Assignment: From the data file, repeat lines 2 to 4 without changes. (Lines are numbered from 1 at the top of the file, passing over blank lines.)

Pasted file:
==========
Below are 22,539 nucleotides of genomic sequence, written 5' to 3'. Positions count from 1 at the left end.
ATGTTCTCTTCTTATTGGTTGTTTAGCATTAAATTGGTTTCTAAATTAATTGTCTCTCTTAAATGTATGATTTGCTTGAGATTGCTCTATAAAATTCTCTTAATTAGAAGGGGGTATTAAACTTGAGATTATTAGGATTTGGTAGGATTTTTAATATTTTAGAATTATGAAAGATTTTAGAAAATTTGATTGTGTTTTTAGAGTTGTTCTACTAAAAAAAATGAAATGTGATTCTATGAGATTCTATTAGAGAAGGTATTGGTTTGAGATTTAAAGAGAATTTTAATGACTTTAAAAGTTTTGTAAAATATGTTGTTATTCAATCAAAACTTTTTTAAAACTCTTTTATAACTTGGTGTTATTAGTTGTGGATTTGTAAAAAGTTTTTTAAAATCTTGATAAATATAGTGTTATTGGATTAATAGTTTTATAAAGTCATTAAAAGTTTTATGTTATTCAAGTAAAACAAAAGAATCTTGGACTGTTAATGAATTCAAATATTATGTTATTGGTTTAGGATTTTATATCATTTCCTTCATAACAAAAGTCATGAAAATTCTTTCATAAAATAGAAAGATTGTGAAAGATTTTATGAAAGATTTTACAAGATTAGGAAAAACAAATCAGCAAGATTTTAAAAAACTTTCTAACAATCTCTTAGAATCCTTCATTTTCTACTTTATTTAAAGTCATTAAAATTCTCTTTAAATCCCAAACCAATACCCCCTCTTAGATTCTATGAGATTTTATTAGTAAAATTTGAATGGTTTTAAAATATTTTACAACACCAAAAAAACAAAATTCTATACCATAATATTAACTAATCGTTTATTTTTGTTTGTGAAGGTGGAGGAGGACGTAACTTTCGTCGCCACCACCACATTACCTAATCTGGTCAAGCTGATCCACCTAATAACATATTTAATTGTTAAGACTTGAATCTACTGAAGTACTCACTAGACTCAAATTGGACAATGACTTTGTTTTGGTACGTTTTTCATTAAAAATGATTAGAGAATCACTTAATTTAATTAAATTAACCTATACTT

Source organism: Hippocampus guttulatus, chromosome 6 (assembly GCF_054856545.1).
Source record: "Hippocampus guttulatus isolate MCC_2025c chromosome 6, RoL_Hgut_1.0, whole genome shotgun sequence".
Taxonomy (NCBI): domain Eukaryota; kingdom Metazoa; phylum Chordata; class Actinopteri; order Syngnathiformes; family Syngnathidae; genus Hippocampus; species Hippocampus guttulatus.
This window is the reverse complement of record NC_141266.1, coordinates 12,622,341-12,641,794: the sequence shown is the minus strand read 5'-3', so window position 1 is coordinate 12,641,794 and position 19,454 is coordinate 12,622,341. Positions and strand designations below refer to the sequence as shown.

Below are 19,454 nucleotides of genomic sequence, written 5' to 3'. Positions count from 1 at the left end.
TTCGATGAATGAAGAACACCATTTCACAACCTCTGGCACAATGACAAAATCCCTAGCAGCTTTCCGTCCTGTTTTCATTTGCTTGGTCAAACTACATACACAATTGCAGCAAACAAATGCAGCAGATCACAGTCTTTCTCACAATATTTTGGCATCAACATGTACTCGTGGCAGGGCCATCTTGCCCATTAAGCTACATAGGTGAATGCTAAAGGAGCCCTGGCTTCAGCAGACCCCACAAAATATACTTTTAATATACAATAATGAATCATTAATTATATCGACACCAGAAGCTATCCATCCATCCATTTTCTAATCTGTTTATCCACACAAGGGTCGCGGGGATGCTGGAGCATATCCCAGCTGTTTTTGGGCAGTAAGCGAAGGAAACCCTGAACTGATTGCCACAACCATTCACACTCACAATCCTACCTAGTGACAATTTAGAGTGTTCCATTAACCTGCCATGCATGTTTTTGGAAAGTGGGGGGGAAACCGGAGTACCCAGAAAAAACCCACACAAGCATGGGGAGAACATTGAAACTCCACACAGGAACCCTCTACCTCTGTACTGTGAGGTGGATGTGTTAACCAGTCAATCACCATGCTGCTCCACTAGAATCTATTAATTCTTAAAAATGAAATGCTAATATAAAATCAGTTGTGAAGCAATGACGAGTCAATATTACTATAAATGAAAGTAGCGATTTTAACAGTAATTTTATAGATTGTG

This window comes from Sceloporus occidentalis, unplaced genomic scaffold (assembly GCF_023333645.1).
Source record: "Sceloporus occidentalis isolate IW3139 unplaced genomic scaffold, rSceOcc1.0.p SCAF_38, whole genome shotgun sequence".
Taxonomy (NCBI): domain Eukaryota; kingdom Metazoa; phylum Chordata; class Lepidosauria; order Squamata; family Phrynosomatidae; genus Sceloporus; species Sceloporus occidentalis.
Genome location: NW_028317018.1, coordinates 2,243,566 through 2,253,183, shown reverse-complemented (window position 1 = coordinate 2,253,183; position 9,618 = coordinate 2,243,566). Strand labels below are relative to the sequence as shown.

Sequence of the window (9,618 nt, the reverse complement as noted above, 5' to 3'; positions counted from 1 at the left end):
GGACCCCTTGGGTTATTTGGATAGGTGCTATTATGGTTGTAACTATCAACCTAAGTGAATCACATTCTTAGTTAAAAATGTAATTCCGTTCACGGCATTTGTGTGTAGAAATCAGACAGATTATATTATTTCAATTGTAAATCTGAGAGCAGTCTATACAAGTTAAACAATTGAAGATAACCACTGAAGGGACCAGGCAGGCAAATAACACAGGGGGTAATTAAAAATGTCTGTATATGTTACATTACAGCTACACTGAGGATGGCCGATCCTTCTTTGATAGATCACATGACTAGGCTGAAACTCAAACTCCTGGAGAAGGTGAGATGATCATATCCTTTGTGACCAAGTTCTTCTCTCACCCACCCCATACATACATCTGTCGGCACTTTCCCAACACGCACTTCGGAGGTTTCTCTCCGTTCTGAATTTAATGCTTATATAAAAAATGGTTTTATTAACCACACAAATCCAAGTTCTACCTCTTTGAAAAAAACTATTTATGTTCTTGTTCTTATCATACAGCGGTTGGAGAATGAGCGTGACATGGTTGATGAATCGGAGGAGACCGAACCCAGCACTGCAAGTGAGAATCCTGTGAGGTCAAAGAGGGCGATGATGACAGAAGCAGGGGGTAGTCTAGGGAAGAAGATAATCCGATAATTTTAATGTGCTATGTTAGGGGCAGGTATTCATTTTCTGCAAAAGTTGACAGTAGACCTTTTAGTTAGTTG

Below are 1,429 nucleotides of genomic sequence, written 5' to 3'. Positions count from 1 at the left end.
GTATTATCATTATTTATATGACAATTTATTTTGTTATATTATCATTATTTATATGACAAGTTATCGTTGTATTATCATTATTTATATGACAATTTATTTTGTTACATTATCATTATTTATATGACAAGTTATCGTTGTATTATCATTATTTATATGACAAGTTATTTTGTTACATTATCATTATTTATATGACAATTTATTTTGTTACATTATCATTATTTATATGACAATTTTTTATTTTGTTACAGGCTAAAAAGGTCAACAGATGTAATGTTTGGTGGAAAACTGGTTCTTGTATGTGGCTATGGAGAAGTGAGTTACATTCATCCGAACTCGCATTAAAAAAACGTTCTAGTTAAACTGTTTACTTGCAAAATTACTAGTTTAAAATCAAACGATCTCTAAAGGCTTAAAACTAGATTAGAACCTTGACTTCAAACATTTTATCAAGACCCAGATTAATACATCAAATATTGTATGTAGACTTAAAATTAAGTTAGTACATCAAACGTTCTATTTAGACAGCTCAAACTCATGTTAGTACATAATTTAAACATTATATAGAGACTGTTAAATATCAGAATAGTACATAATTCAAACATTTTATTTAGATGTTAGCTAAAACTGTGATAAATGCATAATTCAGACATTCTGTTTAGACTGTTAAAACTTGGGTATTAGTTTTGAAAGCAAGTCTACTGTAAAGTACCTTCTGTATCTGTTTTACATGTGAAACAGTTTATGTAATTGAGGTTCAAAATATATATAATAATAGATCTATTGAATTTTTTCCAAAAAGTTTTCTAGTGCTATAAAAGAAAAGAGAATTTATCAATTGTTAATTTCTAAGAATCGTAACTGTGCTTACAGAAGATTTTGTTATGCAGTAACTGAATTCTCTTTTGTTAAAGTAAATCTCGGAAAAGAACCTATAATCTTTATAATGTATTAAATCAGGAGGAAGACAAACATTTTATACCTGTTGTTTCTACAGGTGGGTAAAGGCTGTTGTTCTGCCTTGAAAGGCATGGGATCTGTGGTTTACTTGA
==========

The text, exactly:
ATGTTCTCTTCTTATTGGTTGTTTAGCATTAAATTGGTTTCTAAATTAATTGTCTCTCTTAAATGTATGATTTGCTTGAGATTGCTCTATAAAATTCTCTTAATTAGAAGGGGGTATTAAACTTGAGATTATTAGGATTTGGTAGGATTTTTAATATTTTAGAATTATGAAAGATTTTAGAAAATTTGATTGTGTTTTTAGAGTTGTTCTACTAAAAAAAATGAAATGTGATTCTATGAGATTCTATTAGAGAAGGTATTGGTTTGAGATTTAAAGAGAATTTTAATGACTTTAAAAGTTTTGTAAAATATGTTGTTATTCAATCAAAACTTTTTTAAAACTCTTTTATAACTTGGTGTTATTAGTTGTGGATTTGTAAAAAGTTTTTTAAAATCTTGATAAATATAGTGTTATTGGATTAATAGTTTTATAAAGTCATTAAAAGTTTTATGTTATTCAAGTAAAACAAAAGAATCTTGGACTGTTAATGAATTCAAATATTATGTTATTGGTTTAGGATTTTATATCATTTCCTTCATAACAAAAGTCATGAAAATTCTTTCATAAAATAGAAAGATTGTGAAAGATTTTATGAAAGATTTTACAAGATTAGGAAAAACAAATCAGCAAGATTTTAAAAAACTTTCTAACAATCTCTTAGAATCCTTCATTTTCTACTTTATTTAAAGTCATTAAAATTCTCTTTAAATCCCAAACCAATACCCCCTCTTAGATTCTATGAGATTTTATTAGTAAAATTTGAATGGTTTTAAAATATTTTACAACACCAAAAAAACAAAATTCTATACCATAATATTAACTAATCGTTTATTTTTGTTTGTGAAGGTGGAGGAGGACGTAACTTTCGTCGCCACCACCACATTACCTAATCTGGTCAAGCTGATCCACCTAATAACATATTTAATTGTTAAGACTTGAATCTACTGAAGTACTCACTAGACTCAAATTGGACAATGACTTTGTTTTGGTACGTTTTTCATTAAAAATGATTAGAGAATCACTTAATTTAATTAAATTAACCTATACTT

Source organism: Hippocampus guttulatus, chromosome 6 (assembly GCF_054856545.1).
Source record: "Hippocampus guttulatus isolate MCC_2025c chromosome 6, RoL_Hgut_1.0, whole genome shotgun sequence".